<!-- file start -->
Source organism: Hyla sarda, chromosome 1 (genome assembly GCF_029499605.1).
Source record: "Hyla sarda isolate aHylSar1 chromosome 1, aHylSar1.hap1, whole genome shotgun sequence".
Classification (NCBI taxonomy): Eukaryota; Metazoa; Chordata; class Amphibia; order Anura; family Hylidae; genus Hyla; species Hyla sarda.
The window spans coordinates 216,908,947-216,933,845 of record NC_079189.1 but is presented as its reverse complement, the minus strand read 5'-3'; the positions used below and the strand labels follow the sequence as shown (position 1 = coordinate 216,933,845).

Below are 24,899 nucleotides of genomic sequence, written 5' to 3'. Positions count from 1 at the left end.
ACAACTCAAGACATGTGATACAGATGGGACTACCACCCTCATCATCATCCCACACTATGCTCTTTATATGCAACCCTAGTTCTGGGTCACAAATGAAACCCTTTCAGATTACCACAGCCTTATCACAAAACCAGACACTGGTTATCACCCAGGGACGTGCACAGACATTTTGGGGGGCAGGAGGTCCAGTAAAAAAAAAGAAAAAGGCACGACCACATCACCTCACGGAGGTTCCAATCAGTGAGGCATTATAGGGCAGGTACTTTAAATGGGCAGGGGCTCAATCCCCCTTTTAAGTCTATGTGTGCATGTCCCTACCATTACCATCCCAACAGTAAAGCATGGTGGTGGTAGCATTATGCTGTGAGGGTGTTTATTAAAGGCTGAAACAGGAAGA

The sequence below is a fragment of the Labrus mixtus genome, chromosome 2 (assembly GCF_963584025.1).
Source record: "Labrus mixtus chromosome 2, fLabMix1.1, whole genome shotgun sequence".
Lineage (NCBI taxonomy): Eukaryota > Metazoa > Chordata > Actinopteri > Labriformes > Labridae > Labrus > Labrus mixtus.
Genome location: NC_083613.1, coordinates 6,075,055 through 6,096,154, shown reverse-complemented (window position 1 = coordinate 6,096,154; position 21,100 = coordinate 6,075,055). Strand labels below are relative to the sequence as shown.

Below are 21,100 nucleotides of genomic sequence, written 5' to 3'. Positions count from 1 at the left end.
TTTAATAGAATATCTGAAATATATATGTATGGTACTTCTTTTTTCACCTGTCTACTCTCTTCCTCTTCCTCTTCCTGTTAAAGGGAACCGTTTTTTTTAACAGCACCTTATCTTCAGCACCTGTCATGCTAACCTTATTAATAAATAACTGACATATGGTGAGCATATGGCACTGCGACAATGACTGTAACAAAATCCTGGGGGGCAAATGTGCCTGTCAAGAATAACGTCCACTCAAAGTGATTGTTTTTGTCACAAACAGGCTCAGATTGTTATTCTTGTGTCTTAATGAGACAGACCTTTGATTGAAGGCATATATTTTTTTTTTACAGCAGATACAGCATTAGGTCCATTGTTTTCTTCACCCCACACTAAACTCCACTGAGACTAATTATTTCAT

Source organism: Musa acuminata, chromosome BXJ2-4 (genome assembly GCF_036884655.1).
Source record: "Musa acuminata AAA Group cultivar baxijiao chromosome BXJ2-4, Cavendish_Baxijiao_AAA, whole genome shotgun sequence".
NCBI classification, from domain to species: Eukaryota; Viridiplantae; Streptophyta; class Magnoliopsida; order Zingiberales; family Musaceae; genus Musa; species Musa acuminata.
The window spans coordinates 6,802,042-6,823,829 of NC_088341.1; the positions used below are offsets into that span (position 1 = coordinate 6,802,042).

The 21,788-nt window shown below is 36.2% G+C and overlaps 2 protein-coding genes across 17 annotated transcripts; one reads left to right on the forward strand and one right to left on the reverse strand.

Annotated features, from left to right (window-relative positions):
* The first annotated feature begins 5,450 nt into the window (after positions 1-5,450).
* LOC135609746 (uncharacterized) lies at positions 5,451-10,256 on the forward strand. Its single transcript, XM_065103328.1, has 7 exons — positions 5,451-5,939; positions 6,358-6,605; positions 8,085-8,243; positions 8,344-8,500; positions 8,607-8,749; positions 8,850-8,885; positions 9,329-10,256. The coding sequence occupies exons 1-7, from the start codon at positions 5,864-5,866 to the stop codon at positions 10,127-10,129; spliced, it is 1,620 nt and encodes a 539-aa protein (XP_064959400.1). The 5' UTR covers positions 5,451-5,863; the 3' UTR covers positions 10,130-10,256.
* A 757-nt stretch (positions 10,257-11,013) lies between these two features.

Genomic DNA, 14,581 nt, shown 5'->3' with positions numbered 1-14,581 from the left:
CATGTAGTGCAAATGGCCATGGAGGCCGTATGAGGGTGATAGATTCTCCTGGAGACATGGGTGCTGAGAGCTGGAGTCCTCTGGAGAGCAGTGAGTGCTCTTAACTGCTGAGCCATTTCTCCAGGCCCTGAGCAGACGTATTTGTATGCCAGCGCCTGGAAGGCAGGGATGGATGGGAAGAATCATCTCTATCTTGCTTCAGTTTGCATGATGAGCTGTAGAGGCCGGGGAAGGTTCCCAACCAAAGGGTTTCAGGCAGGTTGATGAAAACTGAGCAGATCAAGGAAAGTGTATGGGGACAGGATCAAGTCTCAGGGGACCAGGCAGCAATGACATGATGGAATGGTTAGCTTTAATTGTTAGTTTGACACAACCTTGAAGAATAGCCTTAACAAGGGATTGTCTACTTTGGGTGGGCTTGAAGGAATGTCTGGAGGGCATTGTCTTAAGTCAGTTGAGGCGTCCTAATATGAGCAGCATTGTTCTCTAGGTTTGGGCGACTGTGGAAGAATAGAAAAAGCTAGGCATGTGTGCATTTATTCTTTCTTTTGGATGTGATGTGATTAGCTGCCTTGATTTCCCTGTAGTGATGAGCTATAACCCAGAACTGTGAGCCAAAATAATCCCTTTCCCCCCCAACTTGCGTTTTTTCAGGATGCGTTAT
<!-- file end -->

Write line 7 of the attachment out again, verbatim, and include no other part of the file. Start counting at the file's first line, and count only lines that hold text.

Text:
The sequence below is a fragment of the Labrus mixtus genome, chromosome 2 (assembly GCF_963584025.1).